Does Australia even know what it's doing with its cybers?
Another report, another 'cyber' initiative. But we've been putting these projects, proposals, and plans out for years with very little difference in results or agenda. Which makes me wonder: Do we even understand what the 'cybers' are?

Australia under attack from 'cyberspies'
Australia is under attack from dozens of malicious cyberattacks every week, many of them sponsored by foreign powers.

Australian government to review digital privacy protection
In the wake of the NSA PRISM scandal, Australian Attorney-General Mark Dreyfus has called for the Australian Law Reform Commission to review privacy protection.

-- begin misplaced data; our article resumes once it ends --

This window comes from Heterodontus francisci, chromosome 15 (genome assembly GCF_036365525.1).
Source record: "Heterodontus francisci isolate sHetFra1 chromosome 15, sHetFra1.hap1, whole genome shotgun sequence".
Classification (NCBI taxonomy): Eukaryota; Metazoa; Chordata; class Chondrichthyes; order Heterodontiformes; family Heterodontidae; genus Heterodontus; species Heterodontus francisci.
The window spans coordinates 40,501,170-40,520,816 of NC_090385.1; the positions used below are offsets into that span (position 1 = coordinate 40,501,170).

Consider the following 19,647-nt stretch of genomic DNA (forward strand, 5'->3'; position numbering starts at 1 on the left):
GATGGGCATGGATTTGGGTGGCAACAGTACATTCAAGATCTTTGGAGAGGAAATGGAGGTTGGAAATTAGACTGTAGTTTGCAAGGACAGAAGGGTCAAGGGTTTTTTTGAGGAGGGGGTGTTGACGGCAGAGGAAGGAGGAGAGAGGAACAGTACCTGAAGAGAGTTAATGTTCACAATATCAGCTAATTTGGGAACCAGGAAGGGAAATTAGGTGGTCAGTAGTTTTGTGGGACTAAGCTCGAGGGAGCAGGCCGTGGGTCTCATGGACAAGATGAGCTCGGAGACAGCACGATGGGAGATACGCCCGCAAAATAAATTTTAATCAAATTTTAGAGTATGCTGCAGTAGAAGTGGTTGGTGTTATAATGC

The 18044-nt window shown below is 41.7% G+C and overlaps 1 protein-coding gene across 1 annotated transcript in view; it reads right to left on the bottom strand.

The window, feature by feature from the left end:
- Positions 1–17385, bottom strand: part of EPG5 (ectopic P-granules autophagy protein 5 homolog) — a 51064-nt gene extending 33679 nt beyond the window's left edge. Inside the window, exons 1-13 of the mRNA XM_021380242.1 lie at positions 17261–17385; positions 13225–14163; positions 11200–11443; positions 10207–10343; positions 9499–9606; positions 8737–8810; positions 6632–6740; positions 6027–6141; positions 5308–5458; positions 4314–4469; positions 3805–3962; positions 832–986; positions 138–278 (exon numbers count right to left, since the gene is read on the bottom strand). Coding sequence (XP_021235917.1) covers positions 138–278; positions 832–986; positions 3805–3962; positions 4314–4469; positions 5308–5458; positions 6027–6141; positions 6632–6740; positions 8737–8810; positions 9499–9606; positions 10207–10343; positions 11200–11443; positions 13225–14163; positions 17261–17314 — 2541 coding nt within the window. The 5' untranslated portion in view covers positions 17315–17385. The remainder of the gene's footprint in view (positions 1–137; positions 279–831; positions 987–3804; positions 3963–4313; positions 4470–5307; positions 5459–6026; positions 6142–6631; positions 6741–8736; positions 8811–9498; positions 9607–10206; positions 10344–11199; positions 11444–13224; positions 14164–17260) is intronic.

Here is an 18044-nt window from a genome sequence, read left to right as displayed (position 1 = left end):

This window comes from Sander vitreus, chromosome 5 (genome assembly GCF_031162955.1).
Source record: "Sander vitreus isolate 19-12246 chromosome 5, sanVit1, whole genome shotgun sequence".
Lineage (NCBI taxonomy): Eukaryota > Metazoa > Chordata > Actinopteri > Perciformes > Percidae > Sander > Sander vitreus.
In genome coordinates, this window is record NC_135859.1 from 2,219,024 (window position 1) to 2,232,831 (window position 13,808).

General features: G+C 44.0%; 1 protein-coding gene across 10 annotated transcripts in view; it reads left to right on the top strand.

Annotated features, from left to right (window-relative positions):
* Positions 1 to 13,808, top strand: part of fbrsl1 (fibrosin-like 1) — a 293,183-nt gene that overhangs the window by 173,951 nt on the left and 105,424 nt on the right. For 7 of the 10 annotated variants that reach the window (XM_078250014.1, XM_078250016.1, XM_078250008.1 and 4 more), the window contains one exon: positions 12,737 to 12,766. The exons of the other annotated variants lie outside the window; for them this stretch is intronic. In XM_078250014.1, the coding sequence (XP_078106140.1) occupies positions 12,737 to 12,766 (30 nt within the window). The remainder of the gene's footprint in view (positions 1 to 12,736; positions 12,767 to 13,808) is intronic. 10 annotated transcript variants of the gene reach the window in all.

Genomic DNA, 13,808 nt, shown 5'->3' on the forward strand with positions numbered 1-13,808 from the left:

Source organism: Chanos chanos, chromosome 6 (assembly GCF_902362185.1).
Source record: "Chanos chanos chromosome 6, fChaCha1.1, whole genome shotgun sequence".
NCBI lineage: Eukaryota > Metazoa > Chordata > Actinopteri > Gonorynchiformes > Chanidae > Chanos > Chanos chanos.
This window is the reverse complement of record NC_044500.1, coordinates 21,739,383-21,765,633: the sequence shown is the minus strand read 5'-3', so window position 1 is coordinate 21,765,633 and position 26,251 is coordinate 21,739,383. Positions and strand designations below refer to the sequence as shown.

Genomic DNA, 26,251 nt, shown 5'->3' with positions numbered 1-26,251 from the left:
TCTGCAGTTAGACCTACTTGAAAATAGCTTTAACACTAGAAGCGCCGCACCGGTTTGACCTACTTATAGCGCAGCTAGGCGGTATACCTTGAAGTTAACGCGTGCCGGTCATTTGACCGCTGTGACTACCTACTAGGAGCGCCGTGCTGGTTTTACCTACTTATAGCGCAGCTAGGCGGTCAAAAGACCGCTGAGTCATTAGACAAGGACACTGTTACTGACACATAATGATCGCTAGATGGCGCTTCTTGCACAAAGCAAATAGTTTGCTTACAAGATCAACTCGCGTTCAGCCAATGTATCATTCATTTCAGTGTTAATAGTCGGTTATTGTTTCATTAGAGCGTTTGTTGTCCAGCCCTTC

Australian government dusts off digital strategy
The Australian government has updated its two-year-old digital strategy and combined it with some new initiatives and a number of already-announced policies.

Australian govt pledges to right employee share scheme wrongs
Realising that former changes to the employee share scheme have negatively impacted startups, the government has said it will review the situation in order to encourage more tech businesses to contribute to the digital economy.

Topics: Government US, Government, Government Asia, Government AU, Government UK, Privacy, Security

About

David Gewirtz, Distinguished Lecturer at CBS Interactive, is an author, U.S. policy advisor, and computer scientist. He is featured in the History Channel special The President's Book of Secrets and is a member of the National Press Club.